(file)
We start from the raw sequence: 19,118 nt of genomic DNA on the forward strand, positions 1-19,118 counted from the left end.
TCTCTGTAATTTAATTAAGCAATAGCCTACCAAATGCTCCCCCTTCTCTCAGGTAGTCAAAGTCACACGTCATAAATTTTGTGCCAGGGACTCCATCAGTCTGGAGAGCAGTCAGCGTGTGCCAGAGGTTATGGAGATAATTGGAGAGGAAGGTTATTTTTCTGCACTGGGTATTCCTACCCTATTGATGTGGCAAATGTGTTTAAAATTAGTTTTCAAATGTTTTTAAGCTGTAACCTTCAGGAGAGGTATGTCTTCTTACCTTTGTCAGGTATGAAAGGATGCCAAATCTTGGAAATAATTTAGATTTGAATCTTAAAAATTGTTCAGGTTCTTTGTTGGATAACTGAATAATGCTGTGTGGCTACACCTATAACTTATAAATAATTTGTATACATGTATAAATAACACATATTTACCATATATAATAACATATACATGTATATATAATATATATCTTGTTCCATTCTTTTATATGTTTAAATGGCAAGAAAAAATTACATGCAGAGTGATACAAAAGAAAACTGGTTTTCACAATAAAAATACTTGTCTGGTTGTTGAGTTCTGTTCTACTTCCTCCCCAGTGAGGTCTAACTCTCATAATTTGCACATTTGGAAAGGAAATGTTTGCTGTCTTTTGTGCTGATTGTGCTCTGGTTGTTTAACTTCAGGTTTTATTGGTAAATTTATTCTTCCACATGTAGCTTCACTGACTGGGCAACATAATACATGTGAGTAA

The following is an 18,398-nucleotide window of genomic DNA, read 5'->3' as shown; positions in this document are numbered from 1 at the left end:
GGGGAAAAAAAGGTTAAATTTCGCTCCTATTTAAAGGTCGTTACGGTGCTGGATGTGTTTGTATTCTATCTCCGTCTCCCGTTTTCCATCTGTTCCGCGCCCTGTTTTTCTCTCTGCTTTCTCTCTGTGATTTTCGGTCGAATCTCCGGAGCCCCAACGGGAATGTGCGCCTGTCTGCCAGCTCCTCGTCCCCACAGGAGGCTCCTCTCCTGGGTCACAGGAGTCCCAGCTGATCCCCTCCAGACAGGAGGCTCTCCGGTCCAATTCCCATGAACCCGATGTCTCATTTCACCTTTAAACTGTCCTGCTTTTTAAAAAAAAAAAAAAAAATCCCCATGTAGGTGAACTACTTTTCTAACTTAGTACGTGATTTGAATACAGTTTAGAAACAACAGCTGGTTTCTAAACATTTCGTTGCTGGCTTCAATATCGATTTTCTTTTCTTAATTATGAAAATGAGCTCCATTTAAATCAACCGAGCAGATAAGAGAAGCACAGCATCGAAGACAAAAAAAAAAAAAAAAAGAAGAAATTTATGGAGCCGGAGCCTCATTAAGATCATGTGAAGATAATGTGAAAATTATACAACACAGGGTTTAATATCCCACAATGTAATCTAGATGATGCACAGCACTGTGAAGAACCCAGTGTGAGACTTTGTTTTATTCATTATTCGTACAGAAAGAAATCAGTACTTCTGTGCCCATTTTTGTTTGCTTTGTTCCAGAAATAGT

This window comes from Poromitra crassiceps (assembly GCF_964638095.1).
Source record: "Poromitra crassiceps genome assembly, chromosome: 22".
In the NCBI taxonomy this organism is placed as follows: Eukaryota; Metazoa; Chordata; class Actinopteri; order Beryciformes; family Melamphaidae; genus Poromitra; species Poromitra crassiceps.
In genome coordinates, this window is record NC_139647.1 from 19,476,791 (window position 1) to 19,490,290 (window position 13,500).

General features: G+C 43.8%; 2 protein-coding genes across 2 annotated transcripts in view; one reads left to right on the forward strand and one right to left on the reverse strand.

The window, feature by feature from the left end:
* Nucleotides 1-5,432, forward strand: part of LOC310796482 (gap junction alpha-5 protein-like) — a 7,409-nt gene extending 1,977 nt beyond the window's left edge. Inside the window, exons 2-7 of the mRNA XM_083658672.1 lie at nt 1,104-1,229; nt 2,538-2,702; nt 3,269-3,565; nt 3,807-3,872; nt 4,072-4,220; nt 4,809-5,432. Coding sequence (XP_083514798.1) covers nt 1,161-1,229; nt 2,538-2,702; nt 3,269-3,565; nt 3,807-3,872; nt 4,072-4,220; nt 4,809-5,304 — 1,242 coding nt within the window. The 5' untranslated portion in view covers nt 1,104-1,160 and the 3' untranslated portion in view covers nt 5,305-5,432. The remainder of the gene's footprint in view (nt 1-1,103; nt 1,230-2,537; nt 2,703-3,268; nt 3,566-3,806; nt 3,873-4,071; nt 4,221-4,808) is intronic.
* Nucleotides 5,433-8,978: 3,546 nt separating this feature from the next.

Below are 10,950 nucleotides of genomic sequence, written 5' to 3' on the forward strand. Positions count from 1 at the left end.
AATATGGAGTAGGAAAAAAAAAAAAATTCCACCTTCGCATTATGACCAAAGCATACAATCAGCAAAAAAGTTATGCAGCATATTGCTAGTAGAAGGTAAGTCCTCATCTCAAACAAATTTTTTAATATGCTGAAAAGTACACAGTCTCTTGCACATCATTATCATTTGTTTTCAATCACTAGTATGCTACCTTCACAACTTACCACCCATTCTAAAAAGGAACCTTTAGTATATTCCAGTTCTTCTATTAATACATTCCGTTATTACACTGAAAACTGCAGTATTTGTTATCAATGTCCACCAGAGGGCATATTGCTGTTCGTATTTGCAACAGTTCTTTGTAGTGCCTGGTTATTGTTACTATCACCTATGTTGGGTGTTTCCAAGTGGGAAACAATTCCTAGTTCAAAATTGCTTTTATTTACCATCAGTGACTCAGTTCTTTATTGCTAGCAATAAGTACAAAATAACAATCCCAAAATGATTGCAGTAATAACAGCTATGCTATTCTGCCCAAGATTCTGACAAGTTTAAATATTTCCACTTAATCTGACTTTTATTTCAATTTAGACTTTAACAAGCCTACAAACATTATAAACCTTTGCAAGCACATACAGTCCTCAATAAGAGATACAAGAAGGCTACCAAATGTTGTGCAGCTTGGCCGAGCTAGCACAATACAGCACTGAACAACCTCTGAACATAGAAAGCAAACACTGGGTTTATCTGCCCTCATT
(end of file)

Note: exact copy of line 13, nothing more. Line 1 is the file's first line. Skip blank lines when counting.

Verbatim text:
Below are 10,950 nucleotides of genomic sequence, written 5' to 3' on the forward strand. Positions count from 1 at the left end.